“I do think it’s playing a part in reduction of crime,” District Attorney Sandra Doorley told 13 WHAM last year of gun court, pointing to a 21 percent decrease in shootings and shooting victims, as well as a nine-percent decrease in murder victims from this time last year. Many local officials hailed gun court as the answer, but research experts questioned the analysis of the data.

Altheimer said the gun assault rate fluctuates 20 percent per year, citing research from the Center, meaning this 21 percent decrease is largely already accounted for. And stated that if we credit the gun court with crime reduction, will it look less effective when gun violence invariably rises again, no matter how much?

“We should be skeptical of oversimplified solutions to this problem,” said Altheimer, who stressed again and again how complex gun violence is; it’s the result of many aspects in our society from poverty to access to gun.

“It’s taking all of our young men away from us,” said Ali of the violence. “Our brothers, our fathers, our sons. And it’s just sad. It’s like you’re losing two men. The one in front of the gun and the one behind the gun. At the end of the day it’s young black men. That’s what we’re losing out here.”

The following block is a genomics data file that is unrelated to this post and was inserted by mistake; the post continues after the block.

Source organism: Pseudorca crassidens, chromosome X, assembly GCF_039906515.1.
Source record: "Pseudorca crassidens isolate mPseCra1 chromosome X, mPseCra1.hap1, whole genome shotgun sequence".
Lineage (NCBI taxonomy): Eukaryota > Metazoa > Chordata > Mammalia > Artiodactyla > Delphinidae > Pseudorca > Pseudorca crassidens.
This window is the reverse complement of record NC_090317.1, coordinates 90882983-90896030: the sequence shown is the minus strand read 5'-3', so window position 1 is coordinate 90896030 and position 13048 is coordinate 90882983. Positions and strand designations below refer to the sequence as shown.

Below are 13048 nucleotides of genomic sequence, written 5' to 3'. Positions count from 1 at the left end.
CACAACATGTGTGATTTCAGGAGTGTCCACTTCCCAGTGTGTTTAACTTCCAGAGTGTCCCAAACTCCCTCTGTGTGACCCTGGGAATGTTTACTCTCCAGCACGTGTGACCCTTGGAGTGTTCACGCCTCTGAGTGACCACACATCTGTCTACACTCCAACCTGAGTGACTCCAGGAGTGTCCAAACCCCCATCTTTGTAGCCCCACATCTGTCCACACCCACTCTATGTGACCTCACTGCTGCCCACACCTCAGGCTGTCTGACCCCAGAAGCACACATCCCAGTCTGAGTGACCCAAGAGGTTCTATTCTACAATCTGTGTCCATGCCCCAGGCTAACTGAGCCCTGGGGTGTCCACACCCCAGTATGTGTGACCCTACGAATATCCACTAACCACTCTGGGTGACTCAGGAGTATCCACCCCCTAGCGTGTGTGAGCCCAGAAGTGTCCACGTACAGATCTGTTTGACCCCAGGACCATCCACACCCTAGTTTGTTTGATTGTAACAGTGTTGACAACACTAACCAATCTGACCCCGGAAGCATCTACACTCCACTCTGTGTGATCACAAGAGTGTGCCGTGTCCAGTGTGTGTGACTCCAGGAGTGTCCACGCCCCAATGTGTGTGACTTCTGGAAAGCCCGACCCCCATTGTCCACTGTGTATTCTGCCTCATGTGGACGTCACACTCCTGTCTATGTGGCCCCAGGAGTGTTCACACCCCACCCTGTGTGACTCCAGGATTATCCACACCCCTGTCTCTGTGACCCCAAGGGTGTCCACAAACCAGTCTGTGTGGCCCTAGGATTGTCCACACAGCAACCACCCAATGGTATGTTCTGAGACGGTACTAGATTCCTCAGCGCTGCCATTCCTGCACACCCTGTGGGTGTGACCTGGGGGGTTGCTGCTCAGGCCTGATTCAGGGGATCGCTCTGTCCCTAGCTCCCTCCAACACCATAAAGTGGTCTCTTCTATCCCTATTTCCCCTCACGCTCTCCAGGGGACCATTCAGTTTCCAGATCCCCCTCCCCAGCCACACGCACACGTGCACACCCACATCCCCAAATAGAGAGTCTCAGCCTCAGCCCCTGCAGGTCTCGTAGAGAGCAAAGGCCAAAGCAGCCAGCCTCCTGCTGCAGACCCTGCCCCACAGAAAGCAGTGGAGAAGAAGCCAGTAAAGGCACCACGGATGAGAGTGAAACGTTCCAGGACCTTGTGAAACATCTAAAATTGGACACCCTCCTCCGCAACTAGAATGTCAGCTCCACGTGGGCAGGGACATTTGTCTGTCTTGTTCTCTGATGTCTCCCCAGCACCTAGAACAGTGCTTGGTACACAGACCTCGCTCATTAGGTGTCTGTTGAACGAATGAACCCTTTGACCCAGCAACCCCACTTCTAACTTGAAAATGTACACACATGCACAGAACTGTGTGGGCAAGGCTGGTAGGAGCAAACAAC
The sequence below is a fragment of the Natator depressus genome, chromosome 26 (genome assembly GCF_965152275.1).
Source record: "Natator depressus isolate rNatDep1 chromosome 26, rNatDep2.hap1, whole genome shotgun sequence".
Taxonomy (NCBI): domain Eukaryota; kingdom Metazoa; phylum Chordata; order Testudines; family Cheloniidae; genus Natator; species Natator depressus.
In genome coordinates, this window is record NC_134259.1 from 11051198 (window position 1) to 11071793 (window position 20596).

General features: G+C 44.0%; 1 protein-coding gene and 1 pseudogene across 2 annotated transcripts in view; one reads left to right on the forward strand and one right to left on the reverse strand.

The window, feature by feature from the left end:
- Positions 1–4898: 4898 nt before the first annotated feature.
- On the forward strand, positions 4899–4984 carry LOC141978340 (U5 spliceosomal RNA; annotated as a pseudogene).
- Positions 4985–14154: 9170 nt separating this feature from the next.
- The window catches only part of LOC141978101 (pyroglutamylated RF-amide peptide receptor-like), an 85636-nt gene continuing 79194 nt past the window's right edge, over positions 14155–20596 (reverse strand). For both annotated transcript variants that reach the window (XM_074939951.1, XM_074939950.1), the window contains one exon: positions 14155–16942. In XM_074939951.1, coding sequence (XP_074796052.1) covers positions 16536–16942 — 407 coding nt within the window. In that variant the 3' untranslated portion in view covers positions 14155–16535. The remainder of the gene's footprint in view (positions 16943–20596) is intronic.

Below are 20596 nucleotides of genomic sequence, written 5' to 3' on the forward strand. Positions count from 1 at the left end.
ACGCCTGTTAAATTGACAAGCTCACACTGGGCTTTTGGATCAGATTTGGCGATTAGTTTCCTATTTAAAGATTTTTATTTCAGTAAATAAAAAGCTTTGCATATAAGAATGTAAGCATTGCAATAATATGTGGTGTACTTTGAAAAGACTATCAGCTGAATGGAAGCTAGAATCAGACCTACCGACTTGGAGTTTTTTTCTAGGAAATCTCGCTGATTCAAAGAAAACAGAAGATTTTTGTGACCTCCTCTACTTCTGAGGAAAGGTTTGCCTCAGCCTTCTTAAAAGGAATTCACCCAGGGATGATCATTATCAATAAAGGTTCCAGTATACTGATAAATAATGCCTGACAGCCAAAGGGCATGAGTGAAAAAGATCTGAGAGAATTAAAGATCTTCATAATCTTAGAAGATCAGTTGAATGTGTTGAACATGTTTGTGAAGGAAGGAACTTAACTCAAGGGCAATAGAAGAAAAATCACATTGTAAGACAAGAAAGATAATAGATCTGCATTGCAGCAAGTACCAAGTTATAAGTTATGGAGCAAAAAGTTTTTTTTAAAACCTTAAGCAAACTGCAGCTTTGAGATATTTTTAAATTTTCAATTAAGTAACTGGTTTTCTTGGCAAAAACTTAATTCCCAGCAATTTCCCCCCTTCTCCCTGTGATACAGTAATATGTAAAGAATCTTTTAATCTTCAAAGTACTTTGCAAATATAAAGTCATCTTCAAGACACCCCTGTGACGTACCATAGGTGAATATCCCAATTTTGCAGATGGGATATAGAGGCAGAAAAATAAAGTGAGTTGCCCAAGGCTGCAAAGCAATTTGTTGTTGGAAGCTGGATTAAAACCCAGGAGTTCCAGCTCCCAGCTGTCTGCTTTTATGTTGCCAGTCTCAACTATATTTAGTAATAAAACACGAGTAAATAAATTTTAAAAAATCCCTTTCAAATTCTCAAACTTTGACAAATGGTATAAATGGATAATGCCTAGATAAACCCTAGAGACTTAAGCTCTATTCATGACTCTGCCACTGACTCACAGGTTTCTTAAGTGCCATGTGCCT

“You need to sit down and talk with these men, give them opportunities, people need to talk to them and understand them,” said Ali. She added that we should be attacking the issue from the root, before they ever even pick up a aun.

“The hardest part is he isn’t there,” said Shanika Williams of her brother, Red, who died in 2006. Red was shot on Genesee Street more than a decade ago and she said the blood splatter is still there. She motioned to her son, Pierre, and said he’s missing out on his nephew.

“People won’t get it, they won’t understand it until it happens to them,” Williams added. “That’s just my personal thoughts on it. You can say I understand how you feel, I understand what you’re going through but until you’ve been in my shoes, in my spot. You won’t understand to where you can say OK I’ve lost my sister or brother. They died from cancer, heart attack but it’s different than saying my brother was murdered in the streets and left there. It’s not the same.”

Cotton agreed thinking about the moments she’ll never share with Christopher and had advice for those going through this pain now.

DSC_6665“I have to continue, no matter how much I want to quit. It’s not just me,” said Cotton. “Don’t let someone discourage you; everyone heals their own way. I’d tell another mom to deal with it how you deal with it and don’t let someone make you deal with it the way they want you to deal with it.”

Cotton created Roc the Peace, an annual festival that brings the community together  in remembrance of Chris and other gun violence victims. This year’s will take place on July 22. For Cotton and many more, it’s a pain the community not only understand but many feel themselves. And for those who feel untouched by gun violence, it still hovers above us all, dictating how  and when we enjoy our very own environment.